Ruleswise, you can see the influence of later editions of Tunnels &Trolls on this edition of Monsters! Monsters! We get spite damage from T&T 5.5, stunting, and a new optional rule - Chaos Factor. Chaos factor has a huge potential to skew the power level of the game in favor of the players, but that isn't necessarily bad, just something to be aware of. You get 5 Fast Start Kindreds (and 49 altogether), so your choices as a player cover a large potential of concepts.

Still, the rules are Tunnels &Trolls rules. If you play T&T, you'll find inspiration within. The enclosed GM Adventure (not quite as rare as a unicorn in T&T, but certainly uncommon) is part setting with a large helping of adventure and adventure leads. The Ruins of Hael'Ku can be used for Monsters! Monsters! or Tunnels & Trolls, and should work well with either system - or both.

Monsters! Monsters! is 9.95 in PDF, which I think is a very fair value for what you get, especially if you are a fan of the Tunnels & Trolls rules.

he Tavern is supported by readers like you. The easiest way to support The Tavern is to shop via our affiliate links. DTRPGAmazon, and Humble Bundle are affiliate programs that support The Tavern.  

You can catch the daily Tavern Chat podcast on AnchorYouTube
or wherever you listen to your podcast collection.


Friday, March 19, 2021

Sneak Peek at Various Upcoming Projects at The Tavern

More details of the above when we are closer to launch. I know, it's a tease. Sorry, but so it must be...

James Shields did the logo and did an amazing job with the piss poor description I gave him ;) Back James' current Stock Art Kickstarter - he does damn good work.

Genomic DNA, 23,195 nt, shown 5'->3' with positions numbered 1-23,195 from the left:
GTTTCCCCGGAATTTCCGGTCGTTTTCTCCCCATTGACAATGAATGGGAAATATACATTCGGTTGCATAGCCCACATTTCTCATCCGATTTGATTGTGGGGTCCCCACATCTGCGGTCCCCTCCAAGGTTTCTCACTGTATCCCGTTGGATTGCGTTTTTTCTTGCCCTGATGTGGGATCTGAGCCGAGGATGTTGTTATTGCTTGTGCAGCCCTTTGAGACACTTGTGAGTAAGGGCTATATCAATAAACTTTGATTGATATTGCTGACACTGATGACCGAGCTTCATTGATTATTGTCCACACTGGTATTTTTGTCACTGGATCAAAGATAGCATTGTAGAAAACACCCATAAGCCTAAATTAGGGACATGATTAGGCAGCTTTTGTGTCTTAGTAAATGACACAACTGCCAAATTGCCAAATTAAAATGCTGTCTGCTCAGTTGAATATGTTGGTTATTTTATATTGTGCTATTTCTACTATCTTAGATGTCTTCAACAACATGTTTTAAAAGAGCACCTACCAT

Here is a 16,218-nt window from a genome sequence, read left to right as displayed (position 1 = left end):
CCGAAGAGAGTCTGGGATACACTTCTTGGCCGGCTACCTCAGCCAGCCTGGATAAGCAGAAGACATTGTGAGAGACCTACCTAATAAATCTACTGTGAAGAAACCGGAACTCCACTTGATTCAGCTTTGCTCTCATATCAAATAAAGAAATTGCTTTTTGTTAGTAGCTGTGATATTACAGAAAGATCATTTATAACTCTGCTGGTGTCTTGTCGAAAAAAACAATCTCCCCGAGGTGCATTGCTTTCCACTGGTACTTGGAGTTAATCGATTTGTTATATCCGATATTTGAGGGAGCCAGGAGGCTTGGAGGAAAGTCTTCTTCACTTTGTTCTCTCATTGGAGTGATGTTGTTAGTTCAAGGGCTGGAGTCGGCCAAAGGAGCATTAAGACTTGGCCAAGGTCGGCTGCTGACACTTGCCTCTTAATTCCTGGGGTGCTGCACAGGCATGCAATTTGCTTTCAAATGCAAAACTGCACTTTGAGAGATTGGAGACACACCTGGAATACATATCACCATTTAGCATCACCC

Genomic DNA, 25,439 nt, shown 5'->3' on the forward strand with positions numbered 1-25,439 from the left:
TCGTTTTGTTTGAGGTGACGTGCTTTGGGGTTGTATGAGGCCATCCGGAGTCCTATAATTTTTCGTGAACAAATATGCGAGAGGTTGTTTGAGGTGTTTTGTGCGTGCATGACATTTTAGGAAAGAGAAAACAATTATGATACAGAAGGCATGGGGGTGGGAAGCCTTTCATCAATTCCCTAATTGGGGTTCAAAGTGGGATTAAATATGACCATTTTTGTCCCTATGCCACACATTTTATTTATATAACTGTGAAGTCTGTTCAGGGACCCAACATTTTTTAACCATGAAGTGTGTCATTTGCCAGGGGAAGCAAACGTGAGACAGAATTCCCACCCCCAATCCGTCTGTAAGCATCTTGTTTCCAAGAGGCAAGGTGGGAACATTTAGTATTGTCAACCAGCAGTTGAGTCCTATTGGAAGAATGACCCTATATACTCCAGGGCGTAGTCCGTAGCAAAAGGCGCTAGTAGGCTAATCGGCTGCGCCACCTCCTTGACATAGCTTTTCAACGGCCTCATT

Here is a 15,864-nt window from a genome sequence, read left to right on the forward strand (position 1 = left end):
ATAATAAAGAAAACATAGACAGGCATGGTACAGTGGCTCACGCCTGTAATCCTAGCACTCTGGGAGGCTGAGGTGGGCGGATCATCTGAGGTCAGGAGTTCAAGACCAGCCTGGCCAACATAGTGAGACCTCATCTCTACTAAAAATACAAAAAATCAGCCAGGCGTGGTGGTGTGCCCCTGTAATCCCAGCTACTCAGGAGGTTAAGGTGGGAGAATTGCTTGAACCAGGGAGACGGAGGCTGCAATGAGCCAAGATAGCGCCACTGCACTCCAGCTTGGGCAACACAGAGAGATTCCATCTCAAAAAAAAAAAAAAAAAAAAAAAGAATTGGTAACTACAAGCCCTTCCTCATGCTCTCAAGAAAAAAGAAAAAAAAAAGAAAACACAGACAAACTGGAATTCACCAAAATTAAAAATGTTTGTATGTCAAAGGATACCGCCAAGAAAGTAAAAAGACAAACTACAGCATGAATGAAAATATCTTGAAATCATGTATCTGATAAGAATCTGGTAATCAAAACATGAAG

This weekend should see the launch of a new weekly podcast, which will have its own feed on Anchor and will simply be an audio recap of the previous week's post here at The Tavern. Nothing new if you steadily read the blog, but convenient if you want a weekly recap to listen to on your commute. No link yet. Soonish.

I've moved the podcast recording to Streamyard from the Anchor app, and it has enhanced how I get to interact with voicemails and has allowed me to put up daily videos on Youtube.com/ErikTenkar that aren't simple conversions of the podcast audio - now the podcast audio is a conversion of the video. It's a much more workable system now and I've noticed an uptick in both Youtube views and Tavern Chat podcast downloads.

We've had Tavern Chat Hangouts on The Tavern's Discord Server for YEARS now on Thursday Nights (9 PM Eastern until 11ish). It's a simple and relaxed voice chat hangout where all are welcome, and you never know who is going to pop in. There appears to be an interest in having an alternate time for those that live across the pond (or across the world), shift workers, those that work from home, etc. I'll be asking on the Discord Server for a prefered day/time to do so. I expect we'll start it on a monthly schedule as we gauge the interest.

Is that enough for the plate? Heh ;)

The Tavern is supported by readers like you. The easiest way to support The Tavern is to shop via our affiliate links. DTRPGAmazon, and Humble Bundle are affiliate programs that support The Tavern.  

You can catch the daily Tavern Chat podcast on AnchorYouTube
or wherever you listen to your podcast collection.

Thursday, March 18, 2021

Deal of the Day - Weird Adventures (OSR Pulp Fantasy)